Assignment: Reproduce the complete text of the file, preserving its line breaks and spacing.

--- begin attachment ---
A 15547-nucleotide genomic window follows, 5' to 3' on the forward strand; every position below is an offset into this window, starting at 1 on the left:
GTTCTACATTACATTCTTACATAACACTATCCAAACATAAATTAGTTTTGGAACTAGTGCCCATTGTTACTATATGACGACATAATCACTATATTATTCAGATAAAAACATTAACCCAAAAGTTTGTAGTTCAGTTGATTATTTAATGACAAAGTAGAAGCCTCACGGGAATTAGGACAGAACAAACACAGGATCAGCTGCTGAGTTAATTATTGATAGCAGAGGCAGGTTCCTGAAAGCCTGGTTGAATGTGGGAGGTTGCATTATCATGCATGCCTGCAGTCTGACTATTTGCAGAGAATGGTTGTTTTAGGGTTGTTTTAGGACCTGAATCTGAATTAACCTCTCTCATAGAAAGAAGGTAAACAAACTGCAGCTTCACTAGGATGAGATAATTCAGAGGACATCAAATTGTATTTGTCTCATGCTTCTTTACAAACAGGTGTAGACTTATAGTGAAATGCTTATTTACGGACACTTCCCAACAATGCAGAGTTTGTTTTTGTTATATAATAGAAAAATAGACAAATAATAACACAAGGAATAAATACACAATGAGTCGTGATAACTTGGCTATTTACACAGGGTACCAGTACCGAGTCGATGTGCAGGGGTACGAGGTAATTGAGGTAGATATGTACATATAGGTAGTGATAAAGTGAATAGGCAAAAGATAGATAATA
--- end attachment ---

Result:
A 15547-nucleotide genomic window follows, 5' to 3' on the forward strand; every position below is an offset into this window, starting at 1 on the left:
GTTCTACATTACATTCTTACATAACACTATCCAAACATAAATTAGTTTTGGAACTAGTGCCCATTGTTACTATATGACGACATAATCACTATATTATTCAGATAAAAACATTAACCCAAAAGTTTGTAGTTCAGTTGATTATTTAATGACAAAGTAGAAGCCTCACGGGAATTAGGACAGAACAAACACAGGATCAGCTGCTGAGTTAATTATTGATAGCAGAGGCAGGTTCCTGAAAGCCTGGTTGAATGTGGGAGGTTGCATTATCATGCATGCCTGCAGTCTGACTATTTGCAGAGAATGGTTGTTTTAGGGTTGTTTTAGGACCTGAATCTGAATTAACCTCTCTCATAGAAAGAAGGTAAACAAACTGCAGCTTCACTAGGATGAGATAATTCAGAGGACATCAAATTGTATTTGTCTCATGCTTCTTTACAAACAGGTGTAGACTTATAGTGAAATGCTTATTTACGGACACTTCCCAACAATGCAGAGTTTGTTTTTGTTATATAATAGAAAAATAGACAAATAATAACACAAGGAATAAATACACAATGAGTCGTGATAACTTGGCTATTTACACAGGGTACCAGTACCGAGTCGATGTGCAGGGGTACGAGGTAATTGAGGTAGATATGTACATATAGGTAGTGATAAAGTGAATAGGCAAAAGATAGATAATA